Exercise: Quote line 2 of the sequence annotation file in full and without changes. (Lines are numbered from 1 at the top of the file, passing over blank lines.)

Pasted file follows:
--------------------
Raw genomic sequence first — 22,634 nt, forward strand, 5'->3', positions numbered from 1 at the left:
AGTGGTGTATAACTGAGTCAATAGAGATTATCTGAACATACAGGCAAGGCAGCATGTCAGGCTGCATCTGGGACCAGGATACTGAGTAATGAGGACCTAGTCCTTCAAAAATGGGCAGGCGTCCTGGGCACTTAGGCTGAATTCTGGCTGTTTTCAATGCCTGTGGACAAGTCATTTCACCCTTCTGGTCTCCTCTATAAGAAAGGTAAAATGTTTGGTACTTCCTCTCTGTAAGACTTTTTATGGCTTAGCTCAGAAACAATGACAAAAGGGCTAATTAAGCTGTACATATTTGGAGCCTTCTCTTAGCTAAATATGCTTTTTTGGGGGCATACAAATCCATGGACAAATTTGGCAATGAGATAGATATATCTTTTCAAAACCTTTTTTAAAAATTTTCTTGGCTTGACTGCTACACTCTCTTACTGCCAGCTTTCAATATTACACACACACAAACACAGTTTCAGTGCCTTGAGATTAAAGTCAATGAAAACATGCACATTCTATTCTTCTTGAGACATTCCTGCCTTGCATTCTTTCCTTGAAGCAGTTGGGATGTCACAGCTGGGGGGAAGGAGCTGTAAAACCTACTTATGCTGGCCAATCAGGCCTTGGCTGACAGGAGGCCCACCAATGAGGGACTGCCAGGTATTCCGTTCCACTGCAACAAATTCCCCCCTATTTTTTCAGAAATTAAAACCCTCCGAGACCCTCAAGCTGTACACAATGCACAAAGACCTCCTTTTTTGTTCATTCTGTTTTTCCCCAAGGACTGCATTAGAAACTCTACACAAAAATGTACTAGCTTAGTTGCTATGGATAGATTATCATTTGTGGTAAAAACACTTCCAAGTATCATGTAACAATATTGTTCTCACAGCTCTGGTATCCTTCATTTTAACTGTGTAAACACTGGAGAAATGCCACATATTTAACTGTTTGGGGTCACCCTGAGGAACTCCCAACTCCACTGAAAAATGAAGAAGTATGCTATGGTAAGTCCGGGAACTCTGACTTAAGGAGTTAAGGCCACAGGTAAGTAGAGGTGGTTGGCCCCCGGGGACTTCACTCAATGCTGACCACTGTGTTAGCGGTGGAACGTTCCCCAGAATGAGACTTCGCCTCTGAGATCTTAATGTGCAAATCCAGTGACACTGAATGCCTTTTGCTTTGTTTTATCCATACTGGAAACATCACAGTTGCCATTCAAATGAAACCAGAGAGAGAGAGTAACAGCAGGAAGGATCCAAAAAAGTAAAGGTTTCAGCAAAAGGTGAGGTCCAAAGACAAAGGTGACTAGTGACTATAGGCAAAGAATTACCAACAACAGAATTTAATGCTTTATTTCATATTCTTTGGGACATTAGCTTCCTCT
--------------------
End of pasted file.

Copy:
AGTGGTGTATAACTGAGTCAATAGAGATTATCTGAACATACAGGCAAGGCAGCATGTCAGGCTGCATCTGGGACCAGGATACTGAGTAATGAGGACCTAGTCCTTCAAAAATGGGCAGGCGTCCTGGGCACTTAGGCTGAATTCTGGCTGTTTTCAATGCCTGTGGACAAGTCATTTCACCCTTCTGGTCTCCTCTATAAGAAAGGTAAAATGTTTGGTACTTCCTCTCTGTAAGACTTTTTATGGCTTAGCTCAGAAACAATGACAAAAGGGCTAATTAAGCTGTACATATTTGGAGCCTTCTCTTAGCTAAATATGCTTTTTTGGGGGCATACAAATCCATGGACAAATTTGGCAATGAGATAGATATATCTTTTCAAAACCTTTTTTAAAAATTTTCTTGGCTTGACTGCTACACTCTCTTACTGCCAGCTTTCAATATTACACACACACAAACACAGTTTCAGTGCCTTGAGATTAAAGTCAATGAAAACATGCACATTCTATTCTTCTTGAGACATTCCTGCCTTGCATTCTTTCCTTGAAGCAGTTGGGATGTCACAGCTGGGGGGAAGGAGCTGTAAAACCTACTTATGCTGGCCAATCAGGCCTTGGCTGACAGGAGGCCCACCAATGAGGGACTGCCAGGTATTCCGTTCCACTGCAACAAATTCCCCCCTATTTTTTCAGAAATTAAAACCCTCCGAGACCCTCAAGCTGTACACAATGCACAAAGACCTCCTTTTTTGTTCATTCTGTTTTTCCCCAAGGACTGCATTAGAAACTCTACACAAAAATGTACTAGCTTAGTTGCTATGGATAGATTATCATTTGTGGTAAAAACACTTCCAAGTATCATGTAACAATATTGTTCTCACAGCTCTGGTATCCTTCATTTTAACTGTGTAAACACTGGAGAAATGCCACATATTTAACTGTTTGGGGTCACCCTGAGGAACTCCCAACTCCACTGAAAAATGAAGAAGTATGCTATGGTAAGTCCGGGAACTCTGACTTAAGGAGTTAAGGCCACAGGTAAGTAGAGGTGGTTGGCCCCCGGGGACTTCACTCAATGCTGACCACTGTGTTAGCGGTGGAACGTTCCCCAGAATGAGACTTCGCCTCTGAGATCTTAATGTGCAAATCCAGTGACACTGAATGCCTTTTGCTTTGTTTTATCCATACTGGAAACATCACAGTTGCCATTCAAATGAAACCAGAGAGAGAGAGTAACAGCAGGAAGGATCCAAAAAAGTAAAGGTTTCAGCAAAAGGTGAGGTCCAAAGACAAAGGTGACTAGTGACTATAGGCAAAGAATTACCAACAACAGAATTTAATGCTTTATTTCATATTCTTTGGGACATTAGCTTCCTCT